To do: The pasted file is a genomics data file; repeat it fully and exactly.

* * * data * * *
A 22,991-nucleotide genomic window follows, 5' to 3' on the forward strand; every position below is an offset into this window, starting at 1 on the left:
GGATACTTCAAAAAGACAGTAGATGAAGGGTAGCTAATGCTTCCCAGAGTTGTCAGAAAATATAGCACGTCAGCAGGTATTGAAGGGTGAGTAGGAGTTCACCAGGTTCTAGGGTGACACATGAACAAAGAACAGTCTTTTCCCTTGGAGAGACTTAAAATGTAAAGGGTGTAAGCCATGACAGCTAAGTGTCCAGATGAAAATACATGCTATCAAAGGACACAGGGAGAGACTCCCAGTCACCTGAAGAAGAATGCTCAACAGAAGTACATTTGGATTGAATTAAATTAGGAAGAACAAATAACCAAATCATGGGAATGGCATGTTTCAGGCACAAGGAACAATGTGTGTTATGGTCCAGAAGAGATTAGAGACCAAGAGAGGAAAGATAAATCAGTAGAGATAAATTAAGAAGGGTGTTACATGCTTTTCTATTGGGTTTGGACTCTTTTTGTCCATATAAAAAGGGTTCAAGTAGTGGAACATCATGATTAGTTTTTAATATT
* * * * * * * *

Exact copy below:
A 22,991-nucleotide genomic window follows, 5' to 3' on the forward strand; every position below is an offset into this window, starting at 1 on the left:
GGATACTTCAAAAAGACAGTAGATGAAGGGTAGCTAATGCTTCCCAGAGTTGTCAGAAAATATAGCACGTCAGCAGGTATTGAAGGGTGAGTAGGAGTTCACCAGGTTCTAGGGTGACACATGAACAAAGAACAGTCTTTTCCCTTGGAGAGACTTAAAATGTAAAGGGTGTAAGCCATGACAGCTAAGTGTCCAGATGAAAATACATGCTATCAAAGGACACAGGGAGAGACTCCCAGTCACCTGAAGAAGAATGCTCAACAGAAGTACATTTGGATTGAATTAAATTAGGAAGAACAAATAACCAAATCATGGGAATGGCATGTTTCAGGCACAAGGAACAATGTGTGTTATGGTCCAGAAGAGATTAGAGACCAAGAGAGGAAAGATAAATCAGTAGAGATAAATTAAGAAGGGTGTTACATGCTTTTCTATTGGGTTTGGACTCTTTTTGTCCATATAAAAAGGGTTCAAGTAGTGGAACATCATGATTAGTTTTTAATATT